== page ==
Piranha (2010)
The Last House on the Left (2009): Last House on the Left, The (2009)
The Butterfly Effect (2004): Butterfly Effect, The (2004)
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Stephen King's It (1990)
Thir13en Ghosts (2001)
R.I.P.D (2013)
Final Destination (2000)
Final Destination 2 (2003)
Final Destination 3 (2006)
The Final Destination (2009): Final Destination, The (2009)
Cops O: One Headlight
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UEFA EURO 2008 Review:

by gametrailers   May 27, 2008 at 9:20AM  |  Views: 55


EA's soccer games have been getting progressively better over the past few years. Ever since getting over the next-gen hump with the second Xbox 360 installment of FIFA, fans have been treated to better visuals, better gameplay, and a much more complete gaming experience each time on the pitch. The question is, can they keep it up?

UEFA has a lot going against it. Since this is a game based solely on the European Football Association, the number of possible teams and stadiums is quite limited compared to a regular FIFA soccer title. Thankfully, the developers have compensated for this potential weakness by including some really varied play options.

Of course, you can play through the tournament on which the game is based, or you can choose to take on a penalty kick challenge. And making a return is the ability to earn online points for whichever country you want to represent by performing well in the single-player game. UEFA has a nice sense of community about it.

As a tip of the hat to hardcore fans of the tournament, there's also a section of the game dedicated to reliving and recreating major moments in history. Whether that's to maintain a lead through the second half of a game against a better team, or to come back from a seemingly insurmountable scoring deficit, the challenges give the game some legs in the single-player arena.

The captain your country mode is the most creative aspect of UEFA, tasking you with taking a player on the B-squad and performing so well that you're the team captain by the time you get to the tournament finals. You compete against three other members of your squad, and are rated on everything from points scored to positional play and how well you dribble and pass. It's a very cool feature that adds a bit of role-playing to the mix.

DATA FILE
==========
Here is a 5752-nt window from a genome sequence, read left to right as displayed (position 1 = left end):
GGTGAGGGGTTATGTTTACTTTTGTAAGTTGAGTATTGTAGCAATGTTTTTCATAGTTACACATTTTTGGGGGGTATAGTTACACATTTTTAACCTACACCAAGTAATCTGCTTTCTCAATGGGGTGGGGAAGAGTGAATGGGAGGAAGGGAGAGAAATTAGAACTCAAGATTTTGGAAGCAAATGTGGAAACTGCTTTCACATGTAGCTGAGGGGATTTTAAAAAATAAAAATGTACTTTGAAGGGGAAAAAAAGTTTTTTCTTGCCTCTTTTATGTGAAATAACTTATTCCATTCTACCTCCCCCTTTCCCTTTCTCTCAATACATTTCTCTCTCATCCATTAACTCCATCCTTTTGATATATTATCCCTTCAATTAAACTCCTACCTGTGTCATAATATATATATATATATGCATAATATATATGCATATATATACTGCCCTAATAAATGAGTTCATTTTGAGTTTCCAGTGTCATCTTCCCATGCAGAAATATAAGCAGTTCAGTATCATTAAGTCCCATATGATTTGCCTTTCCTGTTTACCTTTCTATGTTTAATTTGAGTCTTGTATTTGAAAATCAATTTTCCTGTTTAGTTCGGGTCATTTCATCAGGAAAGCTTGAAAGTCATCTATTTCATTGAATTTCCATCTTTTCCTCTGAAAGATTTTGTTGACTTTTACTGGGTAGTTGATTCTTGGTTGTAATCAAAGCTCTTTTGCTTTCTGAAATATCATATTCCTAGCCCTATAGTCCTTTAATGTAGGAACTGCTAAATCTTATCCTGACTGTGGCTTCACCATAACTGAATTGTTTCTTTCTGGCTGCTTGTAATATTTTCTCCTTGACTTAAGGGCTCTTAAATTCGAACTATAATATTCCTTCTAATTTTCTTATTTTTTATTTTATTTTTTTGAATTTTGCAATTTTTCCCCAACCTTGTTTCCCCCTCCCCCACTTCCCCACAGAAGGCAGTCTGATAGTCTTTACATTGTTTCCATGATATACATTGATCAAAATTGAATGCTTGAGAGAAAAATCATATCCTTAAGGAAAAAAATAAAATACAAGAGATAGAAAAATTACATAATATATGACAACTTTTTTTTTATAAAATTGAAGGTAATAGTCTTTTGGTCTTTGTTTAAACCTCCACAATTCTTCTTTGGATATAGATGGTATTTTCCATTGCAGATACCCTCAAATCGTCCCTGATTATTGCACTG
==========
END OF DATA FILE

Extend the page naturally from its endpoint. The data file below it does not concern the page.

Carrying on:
Despite what would seem like a rather limiting theme, you're not going to run out of things to do in UEFA 2008.

If you've played FIFA 08, you've basically played this game. The engine is exactly the same, with the slight differences being that the players feel a bit faster, and you can control the winning animations, should you be lucky enough to put one past the goalie.

And if you're a rookie player, that's a lot easier said than done. You'd think with those gigantic nets, soccer would be a much higher-scoring game. But, just as in real life, UEFA's scores tend to stay pretty low unless one team is exceptionally better than the other.

The game's controls are easy to get a handle on, but the nuances of soccer and how to approach different defensive formations are not. If you don't have a real knowledge of the actual sport, jumping into UEFA green can be very difficult, and more than a little frustrating.

All that being said, once you do get a handle on the control aspect, and learn the finer points of the trick system, you'll find a really solid game of footy in UEFA. Yes, it's very similar to what the company has been offering for the past two years, but that doesn't make it any less enjoyable.

During the thick of the action, when the camera hovers far over the pitch in order to give you the most complete view of the game, UEFA looks very nice. And even when the viewpoint moves a bit closer during substitutions and penalties, the visuals are mostly impressive. The jerseys hang off the players convincingly, and the animation is quite nice.

But when you get into some of the replays, there are some issues. Players moving from one animation to another is, in most cases, really awkward looking. It's like the players don't blend their moves properly, and instead jump around to different motions. Likewise, during pre- and post-match moments, graphics tend to pop in and out of focus just as there are camera cuts being made. It looks very sloppy.

EA seems to have reached a bit of a plateau in its soccer games, but really, that's not such a bad thing. UEFA offers a solid game of soccer with no glaring flaws, a slightly steep learning curve, and a deep amount of play options that should keep most players satisfied--at least until next year's installment hits the market.

Reviewed on PlayStation 3 and Xbox 360.

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